The Meltham Prosecution Society — also named in a newspaper article as the "Meltham Association for the Prosecution of Fellons" — was ostensibly a group of local citizens who brought private prosecutions against individuals they believed had broken the law and who gave monetary rewards to police constables following a successful prosecution.
Prior to his untimely death, William Leigh Brook was named as the chairman. Other named members include cotton manufacturer Charles Brook (of Jonas Brook & Brothers), solicitor Uriah Tinker of Bent House, and manufacturer Joshua Eastwood (of the firm John Eastwood & Sons).
In May 1853, the shop of draper and grocer George Watson was broken into and a number of items stolen. The society offered a £5 reward to catch the culprit.
During August 1853, a "catalogue of crimes" took place in Meltham for which the society offered a "£4 10s. reward to any one who will give such information as will bring conviction home to the guilty parties". The petty crimes included: the milking of Bannister Bower's cows during the night, the theft of potatoes from the field of Isaac Woodhead, and the breaking of the wooden posts which supported the awning in front of Mr. Lee's shop in the Market Place.
In January 1854, poor weather had led to a number of local labourers being unable to find work. The society's members raised £70 so that local labourers would not have to apply to the Board of Guardians for relief.
A reward of £2 was offered in February 1855 after fences were damaged at Mill Moor, Meltham.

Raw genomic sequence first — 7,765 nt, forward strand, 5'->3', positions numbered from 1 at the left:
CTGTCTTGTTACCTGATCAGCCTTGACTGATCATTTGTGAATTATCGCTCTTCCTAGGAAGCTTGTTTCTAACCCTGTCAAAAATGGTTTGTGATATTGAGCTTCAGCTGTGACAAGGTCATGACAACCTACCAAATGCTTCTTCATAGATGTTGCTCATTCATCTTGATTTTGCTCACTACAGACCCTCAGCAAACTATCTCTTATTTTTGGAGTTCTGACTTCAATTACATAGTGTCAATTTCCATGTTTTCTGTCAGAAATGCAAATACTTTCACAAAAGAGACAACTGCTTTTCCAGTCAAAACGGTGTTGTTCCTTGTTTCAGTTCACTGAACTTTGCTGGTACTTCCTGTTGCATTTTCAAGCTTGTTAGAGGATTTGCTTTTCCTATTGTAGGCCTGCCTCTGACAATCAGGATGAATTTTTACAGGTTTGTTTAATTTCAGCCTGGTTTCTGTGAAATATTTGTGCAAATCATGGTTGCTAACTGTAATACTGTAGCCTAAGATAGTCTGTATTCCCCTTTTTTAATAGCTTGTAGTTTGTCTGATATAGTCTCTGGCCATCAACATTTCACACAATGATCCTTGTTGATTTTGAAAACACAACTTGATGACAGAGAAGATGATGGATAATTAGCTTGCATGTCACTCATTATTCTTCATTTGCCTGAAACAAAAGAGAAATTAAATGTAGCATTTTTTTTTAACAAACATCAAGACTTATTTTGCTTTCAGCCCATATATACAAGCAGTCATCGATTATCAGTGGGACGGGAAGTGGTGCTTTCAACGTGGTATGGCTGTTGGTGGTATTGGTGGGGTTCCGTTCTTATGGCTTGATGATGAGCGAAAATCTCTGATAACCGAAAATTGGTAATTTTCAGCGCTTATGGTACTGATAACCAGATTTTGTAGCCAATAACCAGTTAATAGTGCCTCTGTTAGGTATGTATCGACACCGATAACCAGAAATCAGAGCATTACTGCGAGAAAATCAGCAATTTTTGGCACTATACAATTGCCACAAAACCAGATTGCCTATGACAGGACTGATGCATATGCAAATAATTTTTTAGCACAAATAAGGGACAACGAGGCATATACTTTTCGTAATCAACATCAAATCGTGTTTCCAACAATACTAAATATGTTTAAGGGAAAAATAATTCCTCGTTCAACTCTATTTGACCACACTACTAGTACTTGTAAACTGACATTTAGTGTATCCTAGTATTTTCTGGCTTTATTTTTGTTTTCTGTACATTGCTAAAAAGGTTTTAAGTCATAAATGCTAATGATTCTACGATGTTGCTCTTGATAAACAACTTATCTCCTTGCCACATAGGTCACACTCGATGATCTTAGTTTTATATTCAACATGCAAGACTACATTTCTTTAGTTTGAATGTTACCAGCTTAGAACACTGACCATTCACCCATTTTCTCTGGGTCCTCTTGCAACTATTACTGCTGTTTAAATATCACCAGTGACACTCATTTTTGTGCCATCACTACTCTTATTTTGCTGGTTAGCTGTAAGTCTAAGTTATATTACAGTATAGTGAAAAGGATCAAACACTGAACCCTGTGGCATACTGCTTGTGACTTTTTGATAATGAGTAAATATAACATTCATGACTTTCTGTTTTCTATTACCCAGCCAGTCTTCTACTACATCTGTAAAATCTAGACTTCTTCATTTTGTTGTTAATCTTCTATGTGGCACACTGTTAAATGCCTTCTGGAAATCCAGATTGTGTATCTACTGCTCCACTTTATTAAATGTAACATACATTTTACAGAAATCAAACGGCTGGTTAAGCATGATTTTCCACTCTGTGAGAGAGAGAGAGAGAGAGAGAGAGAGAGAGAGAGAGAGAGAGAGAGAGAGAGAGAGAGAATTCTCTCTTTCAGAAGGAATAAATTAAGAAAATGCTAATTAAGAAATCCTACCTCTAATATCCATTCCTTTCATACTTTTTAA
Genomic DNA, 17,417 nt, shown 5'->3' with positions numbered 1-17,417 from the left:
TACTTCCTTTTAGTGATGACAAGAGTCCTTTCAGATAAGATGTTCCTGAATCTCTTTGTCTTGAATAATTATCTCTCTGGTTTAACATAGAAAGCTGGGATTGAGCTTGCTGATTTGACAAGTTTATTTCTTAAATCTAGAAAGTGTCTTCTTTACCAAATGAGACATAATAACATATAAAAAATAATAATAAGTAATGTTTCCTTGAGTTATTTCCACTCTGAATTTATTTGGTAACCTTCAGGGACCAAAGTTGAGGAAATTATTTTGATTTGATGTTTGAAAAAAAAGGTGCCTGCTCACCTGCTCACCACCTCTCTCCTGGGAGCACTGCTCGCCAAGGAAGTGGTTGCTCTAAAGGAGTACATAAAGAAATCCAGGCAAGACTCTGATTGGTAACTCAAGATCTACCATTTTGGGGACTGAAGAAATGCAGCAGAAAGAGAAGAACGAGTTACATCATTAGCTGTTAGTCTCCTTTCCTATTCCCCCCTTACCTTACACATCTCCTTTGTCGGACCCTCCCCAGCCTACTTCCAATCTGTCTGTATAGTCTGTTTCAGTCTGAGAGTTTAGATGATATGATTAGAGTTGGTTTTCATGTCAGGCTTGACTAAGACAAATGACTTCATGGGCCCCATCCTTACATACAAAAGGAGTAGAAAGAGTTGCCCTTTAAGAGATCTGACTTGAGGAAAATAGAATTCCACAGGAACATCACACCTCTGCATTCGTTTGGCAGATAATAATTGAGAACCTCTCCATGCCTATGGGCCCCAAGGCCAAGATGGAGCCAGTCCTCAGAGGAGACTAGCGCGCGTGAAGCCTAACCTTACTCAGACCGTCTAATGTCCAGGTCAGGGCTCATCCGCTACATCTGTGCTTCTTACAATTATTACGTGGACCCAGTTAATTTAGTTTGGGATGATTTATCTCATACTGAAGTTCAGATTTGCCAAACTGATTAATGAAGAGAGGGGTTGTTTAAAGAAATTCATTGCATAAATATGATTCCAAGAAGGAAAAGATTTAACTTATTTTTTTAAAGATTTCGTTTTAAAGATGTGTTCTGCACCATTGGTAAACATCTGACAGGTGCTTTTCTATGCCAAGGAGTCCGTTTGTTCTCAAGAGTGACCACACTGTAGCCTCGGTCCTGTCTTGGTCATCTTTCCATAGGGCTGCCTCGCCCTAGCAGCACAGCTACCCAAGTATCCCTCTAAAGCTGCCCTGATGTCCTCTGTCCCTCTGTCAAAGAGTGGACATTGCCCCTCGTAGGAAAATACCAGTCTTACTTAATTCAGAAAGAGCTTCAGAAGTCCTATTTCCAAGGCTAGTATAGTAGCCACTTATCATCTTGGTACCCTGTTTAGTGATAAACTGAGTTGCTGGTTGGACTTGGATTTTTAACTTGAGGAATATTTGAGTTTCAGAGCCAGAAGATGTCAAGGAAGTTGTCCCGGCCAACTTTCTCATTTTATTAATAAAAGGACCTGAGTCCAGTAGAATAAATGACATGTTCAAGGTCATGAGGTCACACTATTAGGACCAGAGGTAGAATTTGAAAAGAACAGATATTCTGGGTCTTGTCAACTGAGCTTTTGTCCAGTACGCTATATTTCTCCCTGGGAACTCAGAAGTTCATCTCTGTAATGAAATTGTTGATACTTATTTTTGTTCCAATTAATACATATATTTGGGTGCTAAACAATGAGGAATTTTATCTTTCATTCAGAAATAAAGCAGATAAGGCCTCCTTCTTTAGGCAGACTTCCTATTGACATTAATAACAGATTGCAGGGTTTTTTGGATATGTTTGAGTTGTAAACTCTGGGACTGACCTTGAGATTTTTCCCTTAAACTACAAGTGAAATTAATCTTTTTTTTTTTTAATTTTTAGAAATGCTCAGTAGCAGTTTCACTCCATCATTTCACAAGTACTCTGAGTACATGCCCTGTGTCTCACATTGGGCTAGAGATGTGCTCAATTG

In June 1855, the society supported the prosecution of Allen Hollingworth (known as Allen o' Jacks) who had assaulted his father-in-law John Kenworthy. The local magistrates ordered Hollingworth to be bound over to keep the peace for six months.
At their annual meeting, held at the start of January 1856 at the Rose and Crown Inn, it was felt that the society's finances were healthy enough to warrant the suspension of subscriptions for the coming year.
A spate of highway robberies in early 1856 led to a total of £30 being offered for "the apprehension and conviction of the offenders". Joshua Wormald was attacked whilst on his way home from Meltham to Crosland Edge and thrown into a mill dam, and a young boy collecting milk money was robbed. The most high-profile attack took place on the evening of 11 January when manufacturer Joseph Hirst of Wilshaw was returning home from Royd Edge Mill with a cash box. Hirst was tripped up by a rope that had been stretched across the road near his house. A "thick set man" tried to land a blow to Hirst's head, but he was able to regain his feet and "set off at a running pace towards his home" with his cash box. Despite being in his fifties, Hirst outran his assailant. Jonathan Hinchliffe of Meltham was arrested for the attack on Hirst, but the local magistrates dismissed the case due to lack of evidence.
The assault on Hirst led to "a few able and benevolent inhabitants of the locality" setting aside money to pay for a permanent police constable to be based in Meltham and former Huddersfield police inspector Abraham Sedgwick was quickly appointed. Although newspaper articles do not name the benefactors, it may have been the Meltham Prosecution Society who paid Sedgwick's salary.
The society was disbanded "by mutual consent of its members" in January 1857, by which time West Riding county constables had been deployed in the area to assist police constable Sedgwick in his duties.